Every time there's a call in the media for women to be more aware of their declining fertility, it is followed by suggestions that this will cause unnecessary anxiety as women are already well aware of reproductive ageing. Now, a new survey of young adults for the leading fertility charity Infertility Network UK has found that the majority of young people who responded don't feel that they have all the information they need about the biological clock.
The survey of 16-25-year-olds found that just 4% of them thought that there was too much information about the way fertility declines with age. More than half said that they didn't think there was enough information about the subject, and a further 24% said they didn't really know much about it at all. They also tended to overestimate the average chances of IVF success and to underestimate the chances of miscarriage.
The vast majority (98%) of the 346 young people who responded to the survey said that wanted to have children and most felt that the ideal time to start a family was under the age of 30. Given that around a fifth of women are currently childless at the age of 45, the reality is that many of these young people are going to end up disappointed.
One 35 year-old volunteer for the charity who is currently going through treatment admits that she'd thought any age-related decline in fertility only happened to much older women;
"I've always been aware that fertility declines with age, but had associated that with ladies in their late thirties and early forties. I didn't realise that for some this can happen earlier. With this in mind, it's a real shame that it can take such a long time for primary care to refer patients to secondary care; some of us don't have this kind of time to waste!"
She believes it is not just more education for young people that is needed, but also for GPs who she feels don't always act quickly.
"I wish my GP hadn't fobbed me off for so long. I wish I had been more pushy from the beginning and demanded a referral earlier on,especially as I had a feeling something was wrong. I also wish the GP had known which tests to order so that the NHS consultant might have realised the urgency of the situation and we hadn't wasted precious time. It's now been nearly three years since we started trying to conceive, but it's been such a frustrating journey, it feels like an eternity."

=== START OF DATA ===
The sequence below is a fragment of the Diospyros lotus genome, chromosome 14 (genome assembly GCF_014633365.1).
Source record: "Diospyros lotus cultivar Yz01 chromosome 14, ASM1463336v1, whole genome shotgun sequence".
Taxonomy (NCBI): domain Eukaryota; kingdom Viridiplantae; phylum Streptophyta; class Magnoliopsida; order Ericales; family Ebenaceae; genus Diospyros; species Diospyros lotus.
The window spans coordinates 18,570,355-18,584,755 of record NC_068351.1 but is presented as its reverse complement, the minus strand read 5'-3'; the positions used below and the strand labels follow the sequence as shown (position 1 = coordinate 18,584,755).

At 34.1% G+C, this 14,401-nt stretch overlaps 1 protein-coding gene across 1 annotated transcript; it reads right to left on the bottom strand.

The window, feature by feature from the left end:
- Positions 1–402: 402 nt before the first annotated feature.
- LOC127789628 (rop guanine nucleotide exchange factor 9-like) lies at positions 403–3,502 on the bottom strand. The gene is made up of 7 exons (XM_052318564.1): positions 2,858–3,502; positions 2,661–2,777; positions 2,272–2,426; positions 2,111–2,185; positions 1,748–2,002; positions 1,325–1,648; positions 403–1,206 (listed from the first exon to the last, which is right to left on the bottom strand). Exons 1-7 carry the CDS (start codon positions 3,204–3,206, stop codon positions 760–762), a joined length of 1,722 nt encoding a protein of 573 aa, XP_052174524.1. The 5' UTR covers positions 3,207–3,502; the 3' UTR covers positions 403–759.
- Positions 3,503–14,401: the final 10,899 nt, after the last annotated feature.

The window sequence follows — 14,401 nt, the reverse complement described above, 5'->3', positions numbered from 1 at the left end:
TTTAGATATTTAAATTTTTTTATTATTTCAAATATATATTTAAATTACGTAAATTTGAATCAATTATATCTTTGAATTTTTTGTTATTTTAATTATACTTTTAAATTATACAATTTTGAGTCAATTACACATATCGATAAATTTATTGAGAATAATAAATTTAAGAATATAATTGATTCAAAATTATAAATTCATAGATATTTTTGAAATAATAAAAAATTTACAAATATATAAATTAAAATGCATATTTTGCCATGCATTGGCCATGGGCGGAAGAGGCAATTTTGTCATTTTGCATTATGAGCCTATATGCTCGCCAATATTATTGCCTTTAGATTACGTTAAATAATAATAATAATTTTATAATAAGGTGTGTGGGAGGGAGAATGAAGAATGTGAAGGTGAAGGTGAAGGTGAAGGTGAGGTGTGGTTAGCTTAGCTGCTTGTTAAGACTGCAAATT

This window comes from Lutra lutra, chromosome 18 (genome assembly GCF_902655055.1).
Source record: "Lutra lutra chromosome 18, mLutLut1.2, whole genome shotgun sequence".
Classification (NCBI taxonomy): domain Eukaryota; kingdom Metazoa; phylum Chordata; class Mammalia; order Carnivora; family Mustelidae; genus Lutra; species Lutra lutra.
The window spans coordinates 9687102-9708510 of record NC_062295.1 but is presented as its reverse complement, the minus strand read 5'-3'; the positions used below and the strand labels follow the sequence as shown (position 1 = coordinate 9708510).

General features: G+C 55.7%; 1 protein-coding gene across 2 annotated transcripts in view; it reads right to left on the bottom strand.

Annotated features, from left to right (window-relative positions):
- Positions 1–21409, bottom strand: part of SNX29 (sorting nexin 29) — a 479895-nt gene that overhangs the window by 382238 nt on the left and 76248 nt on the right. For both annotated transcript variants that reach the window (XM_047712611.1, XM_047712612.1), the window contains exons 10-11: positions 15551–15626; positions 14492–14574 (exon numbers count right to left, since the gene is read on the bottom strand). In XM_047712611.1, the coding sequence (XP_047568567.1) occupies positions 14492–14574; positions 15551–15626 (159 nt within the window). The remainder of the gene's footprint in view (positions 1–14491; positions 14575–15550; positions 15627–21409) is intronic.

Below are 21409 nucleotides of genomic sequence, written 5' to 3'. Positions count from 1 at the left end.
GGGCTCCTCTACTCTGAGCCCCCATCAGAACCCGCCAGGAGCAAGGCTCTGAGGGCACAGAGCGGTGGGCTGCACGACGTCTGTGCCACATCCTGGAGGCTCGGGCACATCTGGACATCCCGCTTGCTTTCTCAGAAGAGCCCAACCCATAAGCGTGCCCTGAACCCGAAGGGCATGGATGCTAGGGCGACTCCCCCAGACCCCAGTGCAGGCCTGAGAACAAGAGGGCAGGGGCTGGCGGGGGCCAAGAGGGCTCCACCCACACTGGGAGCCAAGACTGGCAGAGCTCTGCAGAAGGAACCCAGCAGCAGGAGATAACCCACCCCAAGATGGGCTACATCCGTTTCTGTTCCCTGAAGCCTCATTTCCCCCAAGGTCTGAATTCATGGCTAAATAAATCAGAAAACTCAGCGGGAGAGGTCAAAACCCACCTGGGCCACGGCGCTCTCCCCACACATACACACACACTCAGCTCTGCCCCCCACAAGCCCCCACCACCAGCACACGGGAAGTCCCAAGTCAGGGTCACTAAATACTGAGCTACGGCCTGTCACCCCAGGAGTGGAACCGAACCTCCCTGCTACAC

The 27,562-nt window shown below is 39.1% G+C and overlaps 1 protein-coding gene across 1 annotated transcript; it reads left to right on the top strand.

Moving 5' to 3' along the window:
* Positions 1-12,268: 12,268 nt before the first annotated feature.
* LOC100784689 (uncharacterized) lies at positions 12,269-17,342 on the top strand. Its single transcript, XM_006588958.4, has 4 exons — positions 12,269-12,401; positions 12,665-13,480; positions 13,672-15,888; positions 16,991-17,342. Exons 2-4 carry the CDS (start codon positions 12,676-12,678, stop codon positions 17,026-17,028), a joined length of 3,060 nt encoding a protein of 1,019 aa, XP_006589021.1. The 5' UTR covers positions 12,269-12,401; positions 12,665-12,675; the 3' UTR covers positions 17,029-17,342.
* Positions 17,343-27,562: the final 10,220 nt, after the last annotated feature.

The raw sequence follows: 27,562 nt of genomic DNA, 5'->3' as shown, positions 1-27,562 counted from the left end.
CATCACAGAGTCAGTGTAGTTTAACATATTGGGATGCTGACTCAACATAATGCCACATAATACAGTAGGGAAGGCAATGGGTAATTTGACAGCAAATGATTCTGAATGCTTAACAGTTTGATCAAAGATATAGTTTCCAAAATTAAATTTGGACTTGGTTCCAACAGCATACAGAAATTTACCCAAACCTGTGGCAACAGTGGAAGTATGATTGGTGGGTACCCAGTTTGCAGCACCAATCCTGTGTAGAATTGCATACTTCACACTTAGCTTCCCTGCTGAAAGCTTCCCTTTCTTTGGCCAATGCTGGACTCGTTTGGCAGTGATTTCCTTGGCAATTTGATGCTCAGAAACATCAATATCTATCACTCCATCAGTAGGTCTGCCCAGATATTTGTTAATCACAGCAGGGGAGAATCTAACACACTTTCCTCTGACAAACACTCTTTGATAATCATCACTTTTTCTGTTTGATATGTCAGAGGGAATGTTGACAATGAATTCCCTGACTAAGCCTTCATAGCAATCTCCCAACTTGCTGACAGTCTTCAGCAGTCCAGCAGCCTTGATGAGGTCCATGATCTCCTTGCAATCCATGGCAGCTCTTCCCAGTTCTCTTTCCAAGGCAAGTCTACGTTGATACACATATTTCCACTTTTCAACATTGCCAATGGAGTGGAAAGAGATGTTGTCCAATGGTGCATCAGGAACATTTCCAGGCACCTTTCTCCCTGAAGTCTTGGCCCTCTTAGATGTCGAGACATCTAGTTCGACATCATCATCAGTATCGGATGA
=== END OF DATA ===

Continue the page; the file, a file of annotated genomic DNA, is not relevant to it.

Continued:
In Scotland, Infertility Network is in the third year of an education project funded by the Scottish Government to help to raise awareness of the issues surrounding fertility and to prevent, where possible, the heartache of infertility for a future generation. The project ensures that people are informed about the impact of lifestyle choices on their fertility and about how and when fertility declines.
Creating a better understanding of how lifestyle issues can affect future fertility, and giving young people clear information allows them to make an informed decisions about their lives. When the university and college students who'd met the Infertility Network Scotland workers were surveyed in 2015, 99.5% of those who responded said they would give more consideration to present and ongoing lifestyle choices that could affect their future fertility thanks to the project.
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